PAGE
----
7. I straighten out the utensil; if this is not possible, I grab another utensil and/or tool such as claw hammer or screw driver.
  8. I repeat steps three through seven until either the giblets are released or the chicken falls apart.
  9. I usually have a child on hand to call 911 if I have inadvertently stabbed myself during steps one through seven.  If I do not require immediate medical attention I skip step 10.
  10. Before leaving for the emergency room, I instruct said child to call dad and tell him to pick up some KFC.
  11. If no emergency room treatment is necessary, I choose one of the following three options:
    1. Put remaining chicken parts in the oven and proceed to making giblet gravy - which is mandatory for all family members to use since you slaved over making it! (Ignore protests from children about the “stuff” floating in the gravy.)
    2. If chicken is not salvageable, go to KFC and/or the nearest grocery store that sells fried chicken, place the chicken on a pan, put it in the oven and pretend you cooked it.  
    3. Call Dominos.

Sunday, February 20, 2011

A Most Excellent Adventure

The hundred acre orange grove has always been a place of wonderment and fun for me and my eight-year-old daughter, Paola – something akin to Winnie the Pooh’s Hundred Acre Wood.  Our hundred acre wood is a place of magical adventure where cow pies lead us down enchanted trails replete with mystical fairies and an occasional alien.   I, the “all knowing” Captain Mommy, would set the theme for each adventure and Paola would dress for the occasion.  If we were hunting butterfly fairies, she would don her butterfly wings and antenna headband.   On days that we were playing sleuth, she wore her modified Sherlock Holmes hat (Mickey Mouse Ears with spirals of tin foil attached to the ears for secret radio transmissions) and her shin guards on her arms (don’t know why).  Sleuthing required extra equipment; compass, binoculars, magnifying glass, walkie-talkies and water bottles – all of which I eventually ended up carrying.  After all, I am the Captain which makes me the one in charge of equipment.  I wonder how that was decided.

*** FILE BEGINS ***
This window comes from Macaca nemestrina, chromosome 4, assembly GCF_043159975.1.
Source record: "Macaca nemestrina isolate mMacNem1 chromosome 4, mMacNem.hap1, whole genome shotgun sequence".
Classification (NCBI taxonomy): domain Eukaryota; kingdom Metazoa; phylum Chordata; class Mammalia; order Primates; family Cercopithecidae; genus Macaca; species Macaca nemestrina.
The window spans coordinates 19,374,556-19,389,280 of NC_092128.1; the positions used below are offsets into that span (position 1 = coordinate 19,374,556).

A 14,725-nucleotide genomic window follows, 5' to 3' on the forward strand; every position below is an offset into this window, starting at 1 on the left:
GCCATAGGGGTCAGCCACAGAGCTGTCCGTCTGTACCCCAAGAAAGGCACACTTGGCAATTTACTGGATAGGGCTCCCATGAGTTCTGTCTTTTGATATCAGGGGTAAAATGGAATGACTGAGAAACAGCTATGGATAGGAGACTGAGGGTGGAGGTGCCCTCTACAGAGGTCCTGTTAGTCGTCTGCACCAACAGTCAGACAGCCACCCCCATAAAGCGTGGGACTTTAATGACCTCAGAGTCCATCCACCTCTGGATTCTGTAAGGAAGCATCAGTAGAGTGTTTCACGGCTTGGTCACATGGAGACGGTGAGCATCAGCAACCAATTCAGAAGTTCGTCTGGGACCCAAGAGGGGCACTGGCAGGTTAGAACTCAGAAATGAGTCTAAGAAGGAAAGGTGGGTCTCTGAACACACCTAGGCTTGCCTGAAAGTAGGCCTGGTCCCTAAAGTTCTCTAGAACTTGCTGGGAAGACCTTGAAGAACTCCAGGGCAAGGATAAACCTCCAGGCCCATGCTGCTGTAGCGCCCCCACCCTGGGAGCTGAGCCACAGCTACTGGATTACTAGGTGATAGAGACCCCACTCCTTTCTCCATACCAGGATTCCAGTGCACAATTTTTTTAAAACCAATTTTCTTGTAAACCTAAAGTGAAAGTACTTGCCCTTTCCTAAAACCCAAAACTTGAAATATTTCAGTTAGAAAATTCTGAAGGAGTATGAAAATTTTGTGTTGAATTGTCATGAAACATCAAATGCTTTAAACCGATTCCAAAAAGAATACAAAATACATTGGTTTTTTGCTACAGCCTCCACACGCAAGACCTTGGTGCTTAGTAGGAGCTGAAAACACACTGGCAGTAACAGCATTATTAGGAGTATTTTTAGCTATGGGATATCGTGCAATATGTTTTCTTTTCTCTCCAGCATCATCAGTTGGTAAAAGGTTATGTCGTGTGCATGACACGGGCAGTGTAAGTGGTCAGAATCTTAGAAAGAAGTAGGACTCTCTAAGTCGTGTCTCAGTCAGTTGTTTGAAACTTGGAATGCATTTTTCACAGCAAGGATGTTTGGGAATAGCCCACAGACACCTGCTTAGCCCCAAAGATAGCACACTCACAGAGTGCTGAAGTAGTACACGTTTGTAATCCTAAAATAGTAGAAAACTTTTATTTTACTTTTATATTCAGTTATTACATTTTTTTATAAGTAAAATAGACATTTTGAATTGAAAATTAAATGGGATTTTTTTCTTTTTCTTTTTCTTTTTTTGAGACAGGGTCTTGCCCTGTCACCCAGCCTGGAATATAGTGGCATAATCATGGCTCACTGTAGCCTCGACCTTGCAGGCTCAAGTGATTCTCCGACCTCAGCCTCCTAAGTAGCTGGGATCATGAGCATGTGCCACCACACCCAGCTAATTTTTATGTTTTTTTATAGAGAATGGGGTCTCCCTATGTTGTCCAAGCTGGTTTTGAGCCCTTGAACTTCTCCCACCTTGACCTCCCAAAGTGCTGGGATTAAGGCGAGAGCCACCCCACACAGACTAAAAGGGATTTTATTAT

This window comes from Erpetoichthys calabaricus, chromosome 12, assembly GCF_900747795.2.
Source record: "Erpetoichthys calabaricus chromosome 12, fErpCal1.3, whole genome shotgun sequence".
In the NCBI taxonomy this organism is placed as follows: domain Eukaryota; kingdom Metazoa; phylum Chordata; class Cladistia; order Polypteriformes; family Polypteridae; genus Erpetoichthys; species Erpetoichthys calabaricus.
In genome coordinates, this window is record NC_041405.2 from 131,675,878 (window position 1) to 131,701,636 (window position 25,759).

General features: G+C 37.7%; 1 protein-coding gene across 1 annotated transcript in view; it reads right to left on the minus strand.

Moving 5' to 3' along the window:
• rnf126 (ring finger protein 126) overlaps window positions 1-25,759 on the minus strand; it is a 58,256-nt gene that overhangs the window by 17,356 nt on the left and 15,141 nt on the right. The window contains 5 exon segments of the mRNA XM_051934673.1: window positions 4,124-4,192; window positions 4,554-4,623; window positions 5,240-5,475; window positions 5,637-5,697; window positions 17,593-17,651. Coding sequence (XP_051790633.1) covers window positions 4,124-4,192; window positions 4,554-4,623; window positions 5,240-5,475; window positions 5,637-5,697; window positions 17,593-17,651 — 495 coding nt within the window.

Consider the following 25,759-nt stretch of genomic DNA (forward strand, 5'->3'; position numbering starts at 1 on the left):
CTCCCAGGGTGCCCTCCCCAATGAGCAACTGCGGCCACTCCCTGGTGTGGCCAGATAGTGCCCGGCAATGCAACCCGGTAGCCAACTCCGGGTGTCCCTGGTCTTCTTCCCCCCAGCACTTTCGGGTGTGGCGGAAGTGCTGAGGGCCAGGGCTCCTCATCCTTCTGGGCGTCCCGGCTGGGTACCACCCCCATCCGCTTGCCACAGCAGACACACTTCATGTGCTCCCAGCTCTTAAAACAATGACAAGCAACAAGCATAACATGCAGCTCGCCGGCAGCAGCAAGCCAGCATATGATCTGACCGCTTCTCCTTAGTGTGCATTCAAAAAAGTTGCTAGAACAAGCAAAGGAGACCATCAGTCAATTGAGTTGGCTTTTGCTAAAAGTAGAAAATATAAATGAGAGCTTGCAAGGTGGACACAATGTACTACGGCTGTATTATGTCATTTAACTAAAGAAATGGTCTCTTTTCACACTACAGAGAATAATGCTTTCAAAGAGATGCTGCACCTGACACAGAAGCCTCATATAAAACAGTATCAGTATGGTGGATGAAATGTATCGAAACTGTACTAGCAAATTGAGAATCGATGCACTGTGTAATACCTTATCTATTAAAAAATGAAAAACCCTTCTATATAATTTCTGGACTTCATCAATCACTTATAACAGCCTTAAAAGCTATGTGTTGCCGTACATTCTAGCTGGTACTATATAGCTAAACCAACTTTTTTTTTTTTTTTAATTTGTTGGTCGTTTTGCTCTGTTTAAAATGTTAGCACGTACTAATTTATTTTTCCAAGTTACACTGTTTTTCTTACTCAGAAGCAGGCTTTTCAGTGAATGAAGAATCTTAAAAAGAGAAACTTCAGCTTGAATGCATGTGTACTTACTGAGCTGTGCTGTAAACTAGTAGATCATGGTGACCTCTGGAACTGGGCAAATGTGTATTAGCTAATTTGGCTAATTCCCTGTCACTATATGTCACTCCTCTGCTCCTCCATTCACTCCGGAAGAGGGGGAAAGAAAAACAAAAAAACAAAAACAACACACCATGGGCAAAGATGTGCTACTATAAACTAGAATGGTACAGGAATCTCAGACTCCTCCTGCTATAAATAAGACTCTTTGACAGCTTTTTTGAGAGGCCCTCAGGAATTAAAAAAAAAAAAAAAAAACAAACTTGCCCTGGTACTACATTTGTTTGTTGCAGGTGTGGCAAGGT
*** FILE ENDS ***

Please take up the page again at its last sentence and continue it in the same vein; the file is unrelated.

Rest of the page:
On this day our adventure was a real-life fishing trip to the stream that runs through the orange grove.  To Paola’s delight we had a new tackle box abounding with all kinds of shiny thingamajigs that promised scores of fish (if you actually knew how to use them).  I didn’t tell Paola that Captain Mommy was clueless about fishing.  It would not have inspired confidence in her captain if Paola learned that, prior to doing an equipment inventory; I thought a “bobber” was something that belonged in a Margarita.  Now, at least I know it has something to do with fishing.